By NewsDesk @infectiousdiseasenews
The rates of certain types of sexually transmitted infections, or STIs, are rising dramatically for both male and female service members, according to the Military Health System (MHS) last week.
These STIs include chlamydia, gonorrhea, and syphilis. Data from the Centers for Disease Control and Prevention confirm similar surges for these three types of infections in the civilian population.
“We have a large number of males in the service, and the population we see normally is the 18 to 25 year olds. STI is most common in that age group,” said Norma Jean Suarez, a nurse practitioner in preventive medicine at Brook Army Medical Center in San Antonio. She added that the men she sees often don’t know how prevalent STIs are.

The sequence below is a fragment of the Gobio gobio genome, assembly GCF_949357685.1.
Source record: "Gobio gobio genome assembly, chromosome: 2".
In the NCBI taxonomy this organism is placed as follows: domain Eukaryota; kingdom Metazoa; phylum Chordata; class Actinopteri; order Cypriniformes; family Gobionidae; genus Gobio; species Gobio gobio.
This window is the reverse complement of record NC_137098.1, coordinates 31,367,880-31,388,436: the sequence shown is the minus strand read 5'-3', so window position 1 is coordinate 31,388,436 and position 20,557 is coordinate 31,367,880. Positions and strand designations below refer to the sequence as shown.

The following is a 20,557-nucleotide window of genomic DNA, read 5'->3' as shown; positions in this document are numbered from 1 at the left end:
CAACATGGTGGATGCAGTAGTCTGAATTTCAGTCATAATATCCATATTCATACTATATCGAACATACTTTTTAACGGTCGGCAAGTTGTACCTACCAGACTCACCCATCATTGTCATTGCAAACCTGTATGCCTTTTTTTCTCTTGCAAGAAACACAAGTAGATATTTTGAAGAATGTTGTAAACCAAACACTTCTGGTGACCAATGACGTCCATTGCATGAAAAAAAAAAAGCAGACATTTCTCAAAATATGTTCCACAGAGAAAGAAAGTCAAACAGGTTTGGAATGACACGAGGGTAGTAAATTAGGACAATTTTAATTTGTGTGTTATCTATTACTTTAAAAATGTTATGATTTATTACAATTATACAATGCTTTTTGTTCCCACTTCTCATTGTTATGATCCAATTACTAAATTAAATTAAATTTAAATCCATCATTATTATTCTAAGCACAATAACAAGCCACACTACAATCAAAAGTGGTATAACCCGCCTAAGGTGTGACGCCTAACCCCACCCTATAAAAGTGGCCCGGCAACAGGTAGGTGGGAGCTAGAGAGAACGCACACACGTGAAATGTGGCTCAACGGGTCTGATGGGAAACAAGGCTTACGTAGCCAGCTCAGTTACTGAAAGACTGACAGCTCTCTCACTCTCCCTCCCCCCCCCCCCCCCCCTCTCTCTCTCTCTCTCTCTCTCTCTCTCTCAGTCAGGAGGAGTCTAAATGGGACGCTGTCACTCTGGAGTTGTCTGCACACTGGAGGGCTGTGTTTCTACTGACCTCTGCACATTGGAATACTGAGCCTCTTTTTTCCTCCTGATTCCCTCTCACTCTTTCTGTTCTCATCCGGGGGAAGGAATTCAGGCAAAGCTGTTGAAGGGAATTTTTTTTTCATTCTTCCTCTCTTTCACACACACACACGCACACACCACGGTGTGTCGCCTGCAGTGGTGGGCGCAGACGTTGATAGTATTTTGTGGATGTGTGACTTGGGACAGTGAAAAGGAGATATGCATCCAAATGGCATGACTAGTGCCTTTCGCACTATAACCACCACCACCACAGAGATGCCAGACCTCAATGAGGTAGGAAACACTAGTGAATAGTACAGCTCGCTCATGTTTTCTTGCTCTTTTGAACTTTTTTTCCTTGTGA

STIs cause a economic drain on military health systems and also affects individual readiness.
“There appears to be an increase in high-risk behaviors among service members; that is, having sex without a condom or having more than one sexual partner,” said Maj. Dianne Frankel, an Air Force internal medicine physician and USU preventive medicine resident.
Suarez added another factor she’s been seeing: Dating apps can promote random, anonymous encounters, and when infections result, that anonymity can make partners difficult to track down.
Efforts are ongoing to combat the rise of STIs through education. “STIs are preventable,” said Frankel. “It’s important for everyone to know how to protect themselves and their partners.”
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